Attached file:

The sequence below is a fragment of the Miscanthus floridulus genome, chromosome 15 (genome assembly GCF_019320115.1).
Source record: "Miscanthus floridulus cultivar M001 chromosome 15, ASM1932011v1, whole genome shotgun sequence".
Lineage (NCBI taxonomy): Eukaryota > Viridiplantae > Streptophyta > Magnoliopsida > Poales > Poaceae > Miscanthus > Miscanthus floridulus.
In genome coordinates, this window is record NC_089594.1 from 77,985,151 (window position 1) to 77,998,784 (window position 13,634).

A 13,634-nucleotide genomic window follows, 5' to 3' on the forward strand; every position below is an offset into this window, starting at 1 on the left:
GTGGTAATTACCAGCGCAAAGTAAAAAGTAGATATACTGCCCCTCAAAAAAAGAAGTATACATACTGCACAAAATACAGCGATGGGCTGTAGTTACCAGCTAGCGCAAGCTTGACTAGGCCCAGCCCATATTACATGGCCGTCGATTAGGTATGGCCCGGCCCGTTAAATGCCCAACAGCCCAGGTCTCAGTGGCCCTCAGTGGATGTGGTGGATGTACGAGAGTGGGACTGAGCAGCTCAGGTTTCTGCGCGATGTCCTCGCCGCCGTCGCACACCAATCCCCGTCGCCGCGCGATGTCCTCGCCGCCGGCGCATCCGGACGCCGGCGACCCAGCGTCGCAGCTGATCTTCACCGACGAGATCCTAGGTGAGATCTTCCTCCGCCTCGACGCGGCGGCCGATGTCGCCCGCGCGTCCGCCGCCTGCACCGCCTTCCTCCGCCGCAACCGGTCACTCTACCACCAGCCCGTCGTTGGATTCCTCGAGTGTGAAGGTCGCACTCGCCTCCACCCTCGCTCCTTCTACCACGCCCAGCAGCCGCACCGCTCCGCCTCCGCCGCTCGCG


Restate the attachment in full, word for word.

The sequence below is a fragment of the Miscanthus floridulus genome, chromosome 15 (genome assembly GCF_019320115.1).
Source record: "Miscanthus floridulus cultivar M001 chromosome 15, ASM1932011v1, whole genome shotgun sequence".
Lineage (NCBI taxonomy): Eukaryota > Viridiplantae > Streptophyta > Magnoliopsida > Poales > Poaceae > Miscanthus > Miscanthus floridulus.
In genome coordinates, this window is record NC_089594.1 from 77,985,151 (window position 1) to 77,998,784 (window position 13,634).

A 13,634-nucleotide genomic window follows, 5' to 3' on the forward strand; every position below is an offset into this window, starting at 1 on the left:
GTGGTAATTACCAGCGCAAAGTAAAAAGTAGATATACTGCCCCTCAAAAAAAGAAGTATACATACTGCACAAAATACAGCGATGGGCTGTAGTTACCAGCTAGCGCAAGCTTGACTAGGCCCAGCCCATATTACATGGCCGTCGATTAGGTATGGCCCGGCCCGTTAAATGCCCAACAGCCCAGGTCTCAGTGGCCCTCAGTGGATGTGGTGGATGTACGAGAGTGGGACTGAGCAGCTCAGGTTTCTGCGCGATGTCCTCGCCGCCGTCGCACACCAATCCCCGTCGCCGCGCGATGTCCTCGCCGCCGGCGCATCCGGACGCCGGCGACCCAGCGTCGCAGCTGATCTTCACCGACGAGATCCTAGGTGAGATCTTCCTCCGCCTCGACGCGGCGGCCGATGTCGCCCGCGCGTCCGCCGCCTGCACCGCCTTCCTCCGCCGCAACCGGTCACTCTACCACCAGCCCGTCGTTGGATTCCTCGAGTGTGAAGGTCGCACTCGCCTCCACCCTCGCTCCTTCTACCACGCCCAGCAGCCGCACCGCTCCGCCTCCGCCGCTCGCG